Note that this is a fairly simple usage of Varnish. And it is assumed the reader will add the remaining configurations for varnish and their needs.

Configure Nginx

The assumption is that Nginx will be set up here to serve both normal website content but not static content, we also want some sort of caching from nginx as well.

So visit this tutorial for more on nginx and full page caching.

Restart Everything and Test

Create a little bash script:

vim restart
if [[ $EUID -ne 0 ]]; then
  echo "You must be a root user" 2>&1
  exit 1
  service stunnel restart
  service varnish restart
  service nginx restart
  service php-fpm restart
  service memcached restart

Make that script executable:

chmod +x restart

Restart the services after you are done with configuring your services:

sudo ./restart


Now test your Node.js / Socket.IO application – it should work just fine.

This may look over engineered and most likely it is… however this was a fun project and believe me this taught me some cool tricks about stunnel and nginx.

You can accomplish all this just using nginx and varnish just help with loads, at the end of the day you will find yourself knowing at lot more.

A side effect is that you can start serving pages with node.js and and utilize all of the resources at hand. In other words your JavaScript developers won’t need to learn PHP anymore 😀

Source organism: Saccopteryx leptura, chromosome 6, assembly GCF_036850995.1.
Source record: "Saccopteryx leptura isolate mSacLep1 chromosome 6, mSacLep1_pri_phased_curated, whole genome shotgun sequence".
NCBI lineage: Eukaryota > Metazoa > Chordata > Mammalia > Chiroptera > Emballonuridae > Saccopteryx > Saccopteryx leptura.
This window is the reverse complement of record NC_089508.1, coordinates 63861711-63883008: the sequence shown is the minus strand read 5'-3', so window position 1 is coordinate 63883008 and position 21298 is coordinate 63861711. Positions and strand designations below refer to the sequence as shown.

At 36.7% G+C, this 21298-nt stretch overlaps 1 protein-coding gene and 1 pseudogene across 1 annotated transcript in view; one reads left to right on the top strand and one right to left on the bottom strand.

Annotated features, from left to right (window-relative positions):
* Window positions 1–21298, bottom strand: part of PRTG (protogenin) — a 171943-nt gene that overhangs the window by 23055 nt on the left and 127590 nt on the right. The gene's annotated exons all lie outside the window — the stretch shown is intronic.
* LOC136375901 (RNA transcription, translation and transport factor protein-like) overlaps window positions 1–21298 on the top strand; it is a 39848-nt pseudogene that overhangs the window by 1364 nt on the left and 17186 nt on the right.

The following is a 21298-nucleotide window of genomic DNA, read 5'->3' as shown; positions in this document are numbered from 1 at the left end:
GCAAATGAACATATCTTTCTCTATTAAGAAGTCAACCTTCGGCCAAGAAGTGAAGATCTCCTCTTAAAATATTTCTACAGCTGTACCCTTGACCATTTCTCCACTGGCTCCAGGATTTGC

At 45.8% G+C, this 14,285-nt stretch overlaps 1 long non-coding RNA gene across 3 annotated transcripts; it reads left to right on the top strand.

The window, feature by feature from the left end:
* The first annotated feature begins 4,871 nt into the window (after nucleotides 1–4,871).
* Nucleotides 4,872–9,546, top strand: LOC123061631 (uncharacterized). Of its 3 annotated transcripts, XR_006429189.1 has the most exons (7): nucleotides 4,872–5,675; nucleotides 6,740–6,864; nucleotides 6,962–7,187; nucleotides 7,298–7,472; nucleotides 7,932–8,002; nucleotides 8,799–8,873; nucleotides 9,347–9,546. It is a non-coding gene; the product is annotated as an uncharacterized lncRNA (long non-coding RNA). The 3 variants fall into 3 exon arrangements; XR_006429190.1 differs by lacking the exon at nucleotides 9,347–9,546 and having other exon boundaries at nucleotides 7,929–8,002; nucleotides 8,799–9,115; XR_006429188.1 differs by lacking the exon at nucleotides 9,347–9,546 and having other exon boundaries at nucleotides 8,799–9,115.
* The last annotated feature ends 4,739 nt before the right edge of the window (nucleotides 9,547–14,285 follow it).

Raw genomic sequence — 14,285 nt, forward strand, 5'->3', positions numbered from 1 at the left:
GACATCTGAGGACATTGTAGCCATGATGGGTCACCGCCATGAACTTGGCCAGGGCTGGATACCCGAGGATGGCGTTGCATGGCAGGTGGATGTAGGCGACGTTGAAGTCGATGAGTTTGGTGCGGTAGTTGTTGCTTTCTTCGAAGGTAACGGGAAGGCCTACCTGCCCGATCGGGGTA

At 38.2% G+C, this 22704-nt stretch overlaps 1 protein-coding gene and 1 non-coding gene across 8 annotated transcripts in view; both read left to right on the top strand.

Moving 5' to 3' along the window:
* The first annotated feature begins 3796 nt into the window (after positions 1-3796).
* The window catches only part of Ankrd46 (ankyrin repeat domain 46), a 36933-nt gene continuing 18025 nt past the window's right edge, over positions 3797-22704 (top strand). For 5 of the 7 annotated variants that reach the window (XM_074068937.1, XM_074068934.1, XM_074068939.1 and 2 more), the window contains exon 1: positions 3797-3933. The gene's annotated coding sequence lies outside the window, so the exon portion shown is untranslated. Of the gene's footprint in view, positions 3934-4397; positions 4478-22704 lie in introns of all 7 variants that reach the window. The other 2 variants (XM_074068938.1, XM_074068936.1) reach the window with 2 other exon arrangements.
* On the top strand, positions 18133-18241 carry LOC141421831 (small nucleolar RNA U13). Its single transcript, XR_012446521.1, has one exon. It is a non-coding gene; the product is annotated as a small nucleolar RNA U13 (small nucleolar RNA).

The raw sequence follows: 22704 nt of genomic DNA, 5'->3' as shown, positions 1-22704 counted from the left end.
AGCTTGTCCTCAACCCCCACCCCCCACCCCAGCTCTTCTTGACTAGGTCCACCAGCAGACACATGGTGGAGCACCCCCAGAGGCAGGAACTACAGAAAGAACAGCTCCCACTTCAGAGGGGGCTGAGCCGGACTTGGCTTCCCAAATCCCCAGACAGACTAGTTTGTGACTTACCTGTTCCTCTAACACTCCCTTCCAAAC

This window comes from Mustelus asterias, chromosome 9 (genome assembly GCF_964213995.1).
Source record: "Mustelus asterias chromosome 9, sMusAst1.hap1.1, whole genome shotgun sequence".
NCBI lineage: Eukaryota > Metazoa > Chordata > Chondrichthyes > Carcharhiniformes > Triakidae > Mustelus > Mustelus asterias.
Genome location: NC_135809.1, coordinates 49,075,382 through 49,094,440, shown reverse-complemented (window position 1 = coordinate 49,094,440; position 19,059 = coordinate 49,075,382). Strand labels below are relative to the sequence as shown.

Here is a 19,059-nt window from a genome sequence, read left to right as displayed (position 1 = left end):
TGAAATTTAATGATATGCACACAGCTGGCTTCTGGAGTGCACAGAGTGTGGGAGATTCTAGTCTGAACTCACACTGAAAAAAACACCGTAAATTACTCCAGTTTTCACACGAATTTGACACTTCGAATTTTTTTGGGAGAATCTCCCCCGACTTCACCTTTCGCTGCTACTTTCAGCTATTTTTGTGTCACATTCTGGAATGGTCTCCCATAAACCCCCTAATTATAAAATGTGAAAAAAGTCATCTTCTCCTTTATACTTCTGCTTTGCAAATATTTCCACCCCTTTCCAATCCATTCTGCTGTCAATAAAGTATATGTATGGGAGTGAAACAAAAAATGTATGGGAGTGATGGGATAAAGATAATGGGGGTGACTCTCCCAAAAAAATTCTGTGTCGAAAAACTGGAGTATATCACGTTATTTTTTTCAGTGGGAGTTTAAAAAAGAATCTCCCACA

Also if you happen to be using Apache2 and you have static content or are planning on it, this might be easier:

In your .htaccess file:

RewriteCond %{DOCUMENT_ROOT}/static/%{SERVER_NAME}/$1/index-https.html -f
RewriteRule ^(.*) "/static/%{SERVER_NAME}/$1/index-https.html" [L]

What do you think?

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Author: Luis Tineo

Husband, Father, performance improvement junkie, biker and video gamer, Linux user and in my day job I'm a Software Engineer at BuyerQuest.

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  • Gautham Ganapathy

    I tried this out with apache instead of nginx. However, in Chrome (v23) and Firefox (v18), I got the problem where, due to connection reuse, the browser sent non-websocket meant for apache to node using the same TCP connection used for the websocket connection. Any idea on how to get around this? Setting the websocket connection to (pipe) does not help either. Neither did


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    • letas

      I’ve never seen this problem before, anything in the logs that you could share, usually it is a lot simpler to troubleshoot if you follow the trace of the request,



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  • Love it! I haven’t tried any caching techniques with Nginx yet. I’m going to use this post as a base for a vagrant base I want in my toolbelt. Thanks for sharing!

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    • letas

      You are welcome – I am glad I could help!